Another argument is that if we simply euthanased all injured kangaroos we wouldn't develop the same degree of knowledge about how to treat injured kangaroos when an important need arises — say, for example, when the marsupial star of a wildlife park falls lame. Moreover, as I've already pointed out, much of that knowledge will be transferable to other animals and, I suppose, in theory to humans, although I don't know the extent to which that kind of cross-over occurs (that knowledge comes far more from deliberate experiments on animals — and that, in the context of this discussion, is both acutely ironic and an entirely different, ethical issue).

But these arguments are practical, and although they're persuasive, the most compelling argument for me is simply that those seemingly extraordinary efforts to save the lives of common wild animals remind us that it's not just human lives that have value — and by "lives", I mean individual lives, not just species. This might be difficult to justify logically — the argument is not about instrumental value (how useful that life is to us) but about intrinsic value (the life is valuable simply because it's a life), which is inordinately difficult to "prove" — but logic is beside the point. We understand the true value of other lives not by being convinced through logical argument, but through that slightly choked-up feeling we get when we see a hawksbill turtle, successfully treated for pneumonia after swallowing a plastic bag, released into the ocean and swimming out to sea; when we see a kite, brought back to health after being rescued from a snare, finally flying off into the Australian outback; or when we see a young eastern grey kangaroo beginning to use its tail normally after ground-breaking surgery. We know these lives are vital not because we've been convinced by argument: we know it because our empathy leaves no doubt.

1.Bushbuck (Tragelaphus scriptus), Nyika Plateau, Malawi.

Photo and original text © 2010 Pete McGregor

06 September 2010

Last days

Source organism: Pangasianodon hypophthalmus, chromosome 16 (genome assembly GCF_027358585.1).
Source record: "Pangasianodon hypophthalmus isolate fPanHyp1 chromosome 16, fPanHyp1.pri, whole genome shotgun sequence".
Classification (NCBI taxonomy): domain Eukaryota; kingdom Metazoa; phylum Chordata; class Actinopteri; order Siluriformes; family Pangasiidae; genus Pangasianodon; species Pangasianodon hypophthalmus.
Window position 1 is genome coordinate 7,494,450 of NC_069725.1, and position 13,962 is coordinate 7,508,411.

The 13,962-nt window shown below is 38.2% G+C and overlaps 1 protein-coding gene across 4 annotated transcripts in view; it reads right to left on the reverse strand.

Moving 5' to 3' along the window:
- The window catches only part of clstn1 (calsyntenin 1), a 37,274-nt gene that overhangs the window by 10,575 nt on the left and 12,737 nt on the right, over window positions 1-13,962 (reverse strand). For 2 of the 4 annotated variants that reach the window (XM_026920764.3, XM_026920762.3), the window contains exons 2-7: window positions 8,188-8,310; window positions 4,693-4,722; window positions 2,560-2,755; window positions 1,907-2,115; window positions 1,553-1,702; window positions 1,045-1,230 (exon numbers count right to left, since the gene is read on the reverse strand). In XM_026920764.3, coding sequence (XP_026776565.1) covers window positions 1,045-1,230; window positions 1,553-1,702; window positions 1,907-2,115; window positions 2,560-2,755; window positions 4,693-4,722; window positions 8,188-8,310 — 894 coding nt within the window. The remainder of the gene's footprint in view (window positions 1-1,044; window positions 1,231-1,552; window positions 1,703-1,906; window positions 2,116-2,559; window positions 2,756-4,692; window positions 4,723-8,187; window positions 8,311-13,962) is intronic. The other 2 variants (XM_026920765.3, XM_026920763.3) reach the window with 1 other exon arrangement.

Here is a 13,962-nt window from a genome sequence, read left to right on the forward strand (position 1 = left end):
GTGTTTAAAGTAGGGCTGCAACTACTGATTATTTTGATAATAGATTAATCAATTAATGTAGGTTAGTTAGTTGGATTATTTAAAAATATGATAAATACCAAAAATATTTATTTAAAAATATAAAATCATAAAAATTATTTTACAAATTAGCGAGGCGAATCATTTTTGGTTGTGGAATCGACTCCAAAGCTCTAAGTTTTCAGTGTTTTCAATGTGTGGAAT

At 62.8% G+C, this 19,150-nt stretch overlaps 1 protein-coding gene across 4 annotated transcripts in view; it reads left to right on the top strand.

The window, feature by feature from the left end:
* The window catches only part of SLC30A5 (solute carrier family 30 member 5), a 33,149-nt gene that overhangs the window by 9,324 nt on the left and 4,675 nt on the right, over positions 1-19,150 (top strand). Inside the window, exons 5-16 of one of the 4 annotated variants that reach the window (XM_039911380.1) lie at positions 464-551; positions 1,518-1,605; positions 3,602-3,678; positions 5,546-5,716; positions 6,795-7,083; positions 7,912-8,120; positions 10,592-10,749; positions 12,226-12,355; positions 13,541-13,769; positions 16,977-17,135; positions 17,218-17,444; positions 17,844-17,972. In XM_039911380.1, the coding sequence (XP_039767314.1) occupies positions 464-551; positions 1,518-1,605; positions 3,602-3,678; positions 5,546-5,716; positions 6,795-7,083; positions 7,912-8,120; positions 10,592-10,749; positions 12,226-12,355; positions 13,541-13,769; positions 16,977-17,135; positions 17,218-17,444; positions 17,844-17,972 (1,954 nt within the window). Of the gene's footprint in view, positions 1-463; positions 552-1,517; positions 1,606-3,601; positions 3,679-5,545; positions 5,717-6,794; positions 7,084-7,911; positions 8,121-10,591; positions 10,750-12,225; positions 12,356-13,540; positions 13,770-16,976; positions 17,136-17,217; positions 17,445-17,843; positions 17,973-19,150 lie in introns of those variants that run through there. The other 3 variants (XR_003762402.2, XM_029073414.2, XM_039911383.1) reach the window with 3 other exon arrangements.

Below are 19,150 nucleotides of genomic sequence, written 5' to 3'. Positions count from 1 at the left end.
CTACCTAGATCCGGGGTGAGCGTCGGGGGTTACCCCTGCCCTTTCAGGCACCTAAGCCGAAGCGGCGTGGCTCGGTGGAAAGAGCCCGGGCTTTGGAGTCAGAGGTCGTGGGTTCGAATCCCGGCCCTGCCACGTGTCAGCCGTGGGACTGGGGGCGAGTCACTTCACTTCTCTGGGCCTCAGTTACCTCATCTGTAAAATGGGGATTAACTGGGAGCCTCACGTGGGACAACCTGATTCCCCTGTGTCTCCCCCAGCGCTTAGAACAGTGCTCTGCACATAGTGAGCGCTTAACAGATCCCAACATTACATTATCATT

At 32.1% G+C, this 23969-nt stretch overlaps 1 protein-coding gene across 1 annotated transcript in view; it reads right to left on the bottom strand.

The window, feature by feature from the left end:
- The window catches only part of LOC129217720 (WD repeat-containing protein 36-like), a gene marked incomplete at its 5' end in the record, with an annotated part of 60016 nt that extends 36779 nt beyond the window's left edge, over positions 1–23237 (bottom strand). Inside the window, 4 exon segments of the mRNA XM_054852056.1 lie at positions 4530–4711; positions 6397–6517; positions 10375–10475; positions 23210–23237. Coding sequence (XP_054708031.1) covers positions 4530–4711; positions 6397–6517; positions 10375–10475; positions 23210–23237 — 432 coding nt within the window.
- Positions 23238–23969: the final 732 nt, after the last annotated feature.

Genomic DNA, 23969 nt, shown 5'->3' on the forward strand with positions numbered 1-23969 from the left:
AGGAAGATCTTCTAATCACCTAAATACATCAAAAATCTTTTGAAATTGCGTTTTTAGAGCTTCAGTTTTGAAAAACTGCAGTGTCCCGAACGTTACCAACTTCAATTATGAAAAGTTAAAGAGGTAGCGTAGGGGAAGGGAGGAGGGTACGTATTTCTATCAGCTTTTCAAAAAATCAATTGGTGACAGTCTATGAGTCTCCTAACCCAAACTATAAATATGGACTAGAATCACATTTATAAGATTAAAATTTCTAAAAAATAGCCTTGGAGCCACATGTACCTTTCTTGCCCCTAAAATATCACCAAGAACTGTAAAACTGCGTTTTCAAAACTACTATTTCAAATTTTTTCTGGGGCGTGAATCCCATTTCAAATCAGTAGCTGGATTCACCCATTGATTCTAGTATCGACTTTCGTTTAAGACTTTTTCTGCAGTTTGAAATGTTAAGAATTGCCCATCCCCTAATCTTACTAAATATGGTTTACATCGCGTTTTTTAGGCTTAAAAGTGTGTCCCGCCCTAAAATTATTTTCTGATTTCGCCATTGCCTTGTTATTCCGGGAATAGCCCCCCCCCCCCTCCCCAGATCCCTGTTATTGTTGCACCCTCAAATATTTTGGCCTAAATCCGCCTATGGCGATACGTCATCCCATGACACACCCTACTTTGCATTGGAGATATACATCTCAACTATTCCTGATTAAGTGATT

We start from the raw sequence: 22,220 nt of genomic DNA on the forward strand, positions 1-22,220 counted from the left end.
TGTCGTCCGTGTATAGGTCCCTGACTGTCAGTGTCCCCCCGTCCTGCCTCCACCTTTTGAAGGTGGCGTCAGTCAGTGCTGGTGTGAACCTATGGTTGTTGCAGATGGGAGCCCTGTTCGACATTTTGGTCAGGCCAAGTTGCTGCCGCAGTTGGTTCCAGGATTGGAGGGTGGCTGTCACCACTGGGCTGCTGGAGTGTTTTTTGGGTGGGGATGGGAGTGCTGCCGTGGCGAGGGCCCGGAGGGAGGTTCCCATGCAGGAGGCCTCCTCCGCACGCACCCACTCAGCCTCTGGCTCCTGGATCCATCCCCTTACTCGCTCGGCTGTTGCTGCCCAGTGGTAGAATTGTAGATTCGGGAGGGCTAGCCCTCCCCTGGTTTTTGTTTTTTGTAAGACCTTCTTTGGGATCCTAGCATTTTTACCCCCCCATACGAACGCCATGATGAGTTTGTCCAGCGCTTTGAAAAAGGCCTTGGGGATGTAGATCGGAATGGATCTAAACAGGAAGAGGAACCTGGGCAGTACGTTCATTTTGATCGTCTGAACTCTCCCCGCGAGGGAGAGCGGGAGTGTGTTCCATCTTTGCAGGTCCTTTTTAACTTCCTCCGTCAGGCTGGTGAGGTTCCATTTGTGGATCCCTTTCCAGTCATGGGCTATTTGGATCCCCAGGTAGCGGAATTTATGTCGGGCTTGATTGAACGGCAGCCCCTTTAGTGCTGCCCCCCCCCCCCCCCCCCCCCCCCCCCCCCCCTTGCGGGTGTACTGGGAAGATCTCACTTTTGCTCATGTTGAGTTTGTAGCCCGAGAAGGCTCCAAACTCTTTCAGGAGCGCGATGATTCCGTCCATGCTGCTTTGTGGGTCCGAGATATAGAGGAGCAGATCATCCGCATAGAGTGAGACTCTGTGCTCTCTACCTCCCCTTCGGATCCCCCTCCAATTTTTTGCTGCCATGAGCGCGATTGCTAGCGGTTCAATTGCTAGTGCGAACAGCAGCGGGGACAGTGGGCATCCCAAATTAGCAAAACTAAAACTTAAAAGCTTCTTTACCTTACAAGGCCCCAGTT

It's been a rough month. Ming slept all day on the verandah seats, curled or crouched on the old folded sheet I'd arranged as a nest for him; something more comfortable than the vinyl upholstery. He kept half-standing, turning slowly and settling down, constantly searching for a better position. I put a bowl of biscuits and another of water near him; he ate a few biscuits and lapped a little water then curled up again.

I sat next to him several times during the day when the sun broke through. I sipped tea and tried to understand what it meant to sit next to Ming during what might be the last hours of his life, what it would mean to sit there in the days that followed, looking at the world, the lambs lying on green grass, white clouds in a blue sky, plum blossoms profuse on the tree next to the dog kennels, tui fighting in the poplars, a korimako calling from the Grevillea next door — looking at the world and knowing Ming was no longer part of it. Yeah, sure, he'll still be here, re-entering it in a different form, as diffuse processes, as memory — but all that wise, enlightened bullshit can't compensate for his actual absence, the joy of hearing rustling in the kitchen and finding him with his head shoved in the rubbish, trying to hook out some morsel; can't compensate for the yowls of protest when I took his dead rat from him (in case it had a sublethal dose of poison); can't compensate for his selective deafness when told off. We know the world mostly through our senses — even our ability to imagine arises from what we've learned from our senses — and the loss of something, or someone, we can see and hear and touch is bearable only insofar as we can rationalise the loss. For those we love, this seems impossible. I have no idea how we manage it.

I sit next to him in the Spring sun, sipping tea and gazing out over the paddock, sensing his slow breathing. A kahu circles, calling. It's been a rough month, and it's a long way from over. Every time I blink the world seems to go slightly blurry. 

Photo: Ming in better times

Update (12 September 2010): Ming has not been seen since early last week. The conclusion is inevitable.

Photos and original text © 2010 Pete McGregor